To enable small-scale farmers, produce food optimally with methods that are ecologically sound and economically viable, and in response to the overwhelming dominance of huge transnational conglomerates in agriculture, who are monopolizing food in Africa and beyond, Health of Mother Earth Foundation (HOMEF) on 12 and 13 of October 2022 hosted a practical training on Agroecology with farmers in Rivers State.

The two-day training was both discussion-based and practical with over fifty persons in attendance. Participants included about farmers from communities in five local government areas in Rivers state, journalists  and HOMEF team members. The training exposed the myths and implications of GMOs and inorganic pesticides, provided space for farmer-to-farmer learning, and  equipped the farmers with practical knowledge on Agroecology.

Discussions were centered on GMOs and their implications for our food system, health and environment; Agroecology as a viable solution for the food and climate crises; and  the dangers of chemical intensive Agriculture. Day 2 of the event featured practical preparation of organic fertilizer from Neem leaves and organic Pesticides from Neem seed. Farmers also learnt how to prepare Garlic, Onion and Chilli pesticides  as well as how to prepare compost. The facilitators were Tatfeng Mirabeau, a professor of Medical Microbiology at the Niger Delta University; John Baaki, Agroecology Expert and Executive Director at Women Environment programme and Joyce Brown, Programmes Manager at Health of Mother Earth Foundation.

It was noted in the first session that Genetically Modified Organism (GMO) crops / foods are being released into our food system and are increasingly being alluded to as the future of our agricultural system although evidence abound connecting GMOs with health disorders, environmental damage and violations of consumers’ and farmers’ rights.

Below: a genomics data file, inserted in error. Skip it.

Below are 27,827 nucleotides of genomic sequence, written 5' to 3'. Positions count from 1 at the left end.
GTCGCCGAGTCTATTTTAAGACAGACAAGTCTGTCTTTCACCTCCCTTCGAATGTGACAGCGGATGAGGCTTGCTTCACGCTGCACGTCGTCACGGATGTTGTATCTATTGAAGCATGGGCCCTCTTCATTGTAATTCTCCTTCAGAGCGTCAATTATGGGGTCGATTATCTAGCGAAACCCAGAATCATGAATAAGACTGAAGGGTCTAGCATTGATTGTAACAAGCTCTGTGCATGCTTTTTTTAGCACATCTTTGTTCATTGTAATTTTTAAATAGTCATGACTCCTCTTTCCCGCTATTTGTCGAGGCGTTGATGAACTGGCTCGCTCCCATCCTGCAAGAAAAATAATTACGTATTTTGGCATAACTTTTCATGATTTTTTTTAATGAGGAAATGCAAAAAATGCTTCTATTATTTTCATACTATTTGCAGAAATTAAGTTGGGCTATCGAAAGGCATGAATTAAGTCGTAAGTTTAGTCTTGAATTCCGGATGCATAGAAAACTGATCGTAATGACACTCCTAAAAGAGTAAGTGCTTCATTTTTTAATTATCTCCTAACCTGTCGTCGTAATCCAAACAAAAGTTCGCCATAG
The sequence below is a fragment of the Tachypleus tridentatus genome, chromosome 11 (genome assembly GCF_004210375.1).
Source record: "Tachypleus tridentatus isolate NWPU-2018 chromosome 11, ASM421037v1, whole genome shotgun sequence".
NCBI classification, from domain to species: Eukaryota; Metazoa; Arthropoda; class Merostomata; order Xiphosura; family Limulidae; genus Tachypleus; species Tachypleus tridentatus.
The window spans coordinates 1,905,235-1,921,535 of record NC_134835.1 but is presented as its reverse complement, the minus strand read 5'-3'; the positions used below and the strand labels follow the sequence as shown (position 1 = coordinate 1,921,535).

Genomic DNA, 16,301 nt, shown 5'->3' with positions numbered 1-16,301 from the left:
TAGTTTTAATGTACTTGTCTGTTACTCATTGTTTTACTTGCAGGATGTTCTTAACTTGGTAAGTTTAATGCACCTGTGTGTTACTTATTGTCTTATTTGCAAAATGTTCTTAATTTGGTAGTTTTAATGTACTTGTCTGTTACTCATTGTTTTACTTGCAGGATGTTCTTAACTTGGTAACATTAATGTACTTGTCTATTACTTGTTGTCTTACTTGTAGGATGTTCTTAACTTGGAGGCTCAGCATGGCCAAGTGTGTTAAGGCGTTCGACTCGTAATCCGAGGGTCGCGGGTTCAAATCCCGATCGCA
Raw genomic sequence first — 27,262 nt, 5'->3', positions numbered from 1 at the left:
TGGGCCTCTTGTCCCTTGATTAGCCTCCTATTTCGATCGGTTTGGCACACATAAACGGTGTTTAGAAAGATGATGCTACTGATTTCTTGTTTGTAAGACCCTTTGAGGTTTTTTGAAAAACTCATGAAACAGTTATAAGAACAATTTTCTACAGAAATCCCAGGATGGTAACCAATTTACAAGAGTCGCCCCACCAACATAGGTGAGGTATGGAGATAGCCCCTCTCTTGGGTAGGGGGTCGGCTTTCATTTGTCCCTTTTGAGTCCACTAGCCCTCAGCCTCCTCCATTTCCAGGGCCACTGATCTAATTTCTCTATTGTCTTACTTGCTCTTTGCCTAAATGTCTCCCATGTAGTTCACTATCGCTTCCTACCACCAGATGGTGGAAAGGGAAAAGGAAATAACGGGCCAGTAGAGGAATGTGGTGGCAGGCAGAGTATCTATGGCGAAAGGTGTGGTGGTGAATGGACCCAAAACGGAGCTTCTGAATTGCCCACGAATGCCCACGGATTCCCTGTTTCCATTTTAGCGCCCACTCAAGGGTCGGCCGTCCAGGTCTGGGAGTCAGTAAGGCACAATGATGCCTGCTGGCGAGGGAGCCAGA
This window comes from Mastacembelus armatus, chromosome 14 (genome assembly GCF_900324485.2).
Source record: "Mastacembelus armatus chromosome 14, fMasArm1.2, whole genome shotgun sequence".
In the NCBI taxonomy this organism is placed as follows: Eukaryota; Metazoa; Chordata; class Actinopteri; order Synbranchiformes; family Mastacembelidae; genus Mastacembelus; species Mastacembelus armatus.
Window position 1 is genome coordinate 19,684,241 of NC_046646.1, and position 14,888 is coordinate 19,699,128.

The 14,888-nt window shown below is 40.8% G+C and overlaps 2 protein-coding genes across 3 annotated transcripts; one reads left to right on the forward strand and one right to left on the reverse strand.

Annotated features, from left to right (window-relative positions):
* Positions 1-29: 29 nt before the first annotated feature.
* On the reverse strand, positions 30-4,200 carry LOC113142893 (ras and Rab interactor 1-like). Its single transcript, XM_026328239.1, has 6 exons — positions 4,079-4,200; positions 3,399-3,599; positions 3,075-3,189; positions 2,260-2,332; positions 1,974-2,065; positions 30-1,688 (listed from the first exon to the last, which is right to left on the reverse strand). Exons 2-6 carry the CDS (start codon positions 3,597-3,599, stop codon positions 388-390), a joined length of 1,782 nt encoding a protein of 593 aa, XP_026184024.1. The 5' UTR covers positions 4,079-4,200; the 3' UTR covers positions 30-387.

Some of the myths of GMOs are that they are an extension of natural breeding and do not pose different risks from naturally bred crops; they are safe to eat and can be more nutritious than naturally bred crops; they are strictly regulated for safety, increase yields, reduce pesticides use;  will help feed the world, benefit farmers and make their lives easier; bring economic benefits, environmental benefits, reduce energy use and can help solve problems caused by climate change. In reality, however, GMOs are laboratory-made, using a technology that is totally different from natural breeding methods, and pose different risks to human, animal and environmental health; can be toxic, allergenic or less nutritious than their natural counterparts;  are not adequately regulated to ensure safety; do not increase yield potential; do not reduce pesticides use but increase it; create serious problems for farmers, including herbicide-intolerant “superweeds”, compromised soil quality, and increased disease susceptibility in crops.